In keeping with his larger agenda of reducing the number of immigrants, both legal and undocumented, that the United States will accept, the president has been systematically lowering the number of refugees allowed annually into the country.
In his final year in office, former President Barack Obama set the refugee cap at 110,000. Last year, there was an internal struggle in the Trump administration between nativists, led by White House aide Stephen Miller, and the Department of Defense and the State Department over what the limit should be. Miller wanted to shrink it to 15,000. State and Defense were arguing for a limit of 50,000. Ultimately, the administration settled on 45,000. This year, Miller was able to get Secretary of State Mike Pompeo on his side, which has led to a further reduction to 30,000.
Miller argued that U.S. resources were overstretched by asylum seekers (migrants who ask for asylum after entering the United States, versus refugees who are processed abroad) and that these resources should be spent clearing up these cases. Since asylum cases often end in deportation, a shift in resources in that direction also served Miller’s agenda of limiting the number of foreigners who gain permanent status in the United States.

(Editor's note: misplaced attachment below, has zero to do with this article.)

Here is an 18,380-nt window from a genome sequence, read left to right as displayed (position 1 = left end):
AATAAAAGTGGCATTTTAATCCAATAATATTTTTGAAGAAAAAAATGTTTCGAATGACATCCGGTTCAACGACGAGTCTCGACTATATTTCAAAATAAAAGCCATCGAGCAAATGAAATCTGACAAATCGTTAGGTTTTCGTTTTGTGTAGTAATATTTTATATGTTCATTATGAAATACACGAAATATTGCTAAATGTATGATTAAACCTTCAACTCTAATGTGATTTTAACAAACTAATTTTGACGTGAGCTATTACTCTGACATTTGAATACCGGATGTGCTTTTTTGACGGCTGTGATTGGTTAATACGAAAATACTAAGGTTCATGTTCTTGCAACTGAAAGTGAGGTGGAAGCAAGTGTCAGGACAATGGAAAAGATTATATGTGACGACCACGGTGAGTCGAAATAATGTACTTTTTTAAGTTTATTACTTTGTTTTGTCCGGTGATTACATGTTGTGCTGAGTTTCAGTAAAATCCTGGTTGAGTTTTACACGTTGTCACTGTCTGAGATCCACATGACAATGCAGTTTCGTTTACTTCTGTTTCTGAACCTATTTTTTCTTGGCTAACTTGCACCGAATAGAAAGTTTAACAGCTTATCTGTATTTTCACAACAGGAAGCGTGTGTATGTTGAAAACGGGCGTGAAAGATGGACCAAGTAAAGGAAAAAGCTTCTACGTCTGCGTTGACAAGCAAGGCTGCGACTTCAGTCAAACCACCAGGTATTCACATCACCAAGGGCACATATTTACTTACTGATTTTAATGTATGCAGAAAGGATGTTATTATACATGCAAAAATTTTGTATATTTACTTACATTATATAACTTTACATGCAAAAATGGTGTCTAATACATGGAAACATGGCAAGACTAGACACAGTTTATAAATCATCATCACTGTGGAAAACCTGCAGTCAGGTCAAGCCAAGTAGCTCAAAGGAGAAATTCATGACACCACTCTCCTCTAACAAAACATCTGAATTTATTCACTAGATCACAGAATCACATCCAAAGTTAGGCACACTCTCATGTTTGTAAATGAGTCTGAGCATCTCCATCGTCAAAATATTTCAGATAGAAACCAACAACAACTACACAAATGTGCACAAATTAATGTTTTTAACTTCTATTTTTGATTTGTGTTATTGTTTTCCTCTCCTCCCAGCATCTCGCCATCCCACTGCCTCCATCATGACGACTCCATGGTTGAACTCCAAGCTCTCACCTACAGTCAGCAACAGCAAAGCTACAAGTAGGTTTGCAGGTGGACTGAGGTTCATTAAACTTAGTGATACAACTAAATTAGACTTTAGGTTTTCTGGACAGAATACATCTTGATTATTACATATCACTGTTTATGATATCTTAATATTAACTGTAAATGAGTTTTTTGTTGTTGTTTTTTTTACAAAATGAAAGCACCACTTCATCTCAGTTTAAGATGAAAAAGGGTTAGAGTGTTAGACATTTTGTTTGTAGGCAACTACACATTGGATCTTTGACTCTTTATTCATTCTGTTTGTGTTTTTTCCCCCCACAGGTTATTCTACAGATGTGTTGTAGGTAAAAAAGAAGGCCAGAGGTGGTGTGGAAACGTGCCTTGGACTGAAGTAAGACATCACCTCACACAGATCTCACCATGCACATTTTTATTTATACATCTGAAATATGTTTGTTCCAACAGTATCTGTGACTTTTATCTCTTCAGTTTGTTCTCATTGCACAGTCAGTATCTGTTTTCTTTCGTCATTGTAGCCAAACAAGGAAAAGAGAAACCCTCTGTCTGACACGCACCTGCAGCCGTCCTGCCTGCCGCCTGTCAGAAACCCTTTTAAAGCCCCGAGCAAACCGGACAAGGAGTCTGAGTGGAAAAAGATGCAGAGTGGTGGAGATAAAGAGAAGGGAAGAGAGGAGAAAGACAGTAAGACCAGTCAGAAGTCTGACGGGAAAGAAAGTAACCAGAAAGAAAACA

The refugee cap is a ceiling, rather than a goal. By heightening the vetting process, it’s possible to further limit the number of refugees. This year, the U.S. has only accepted 20,918, well below the cap of 45,000 that could be admitted and even below next year’s cap of 30,000.
Nazanin Ash, the vice president for policy and advocacy at the International Rescue Committee, notes that setting asylum seekers and refugees against each other in a struggle for resources is a deliberate choice. “In justifying its policy intention, the administration has pitted those seeking asylum against refugees,” Ash told The New York Times. “The administration has the resources it needs to effectively administer both programs, as historic admissions levels prove.”
Historically, the United States has been the world’s most welcoming nations for refugees. As Vox notes, “between a third and a half of all refugees who’ve been permanently resettled since the end of World War II have come to America.” One of the most profound policy shifts of the Trump era is the rejection of this legacy.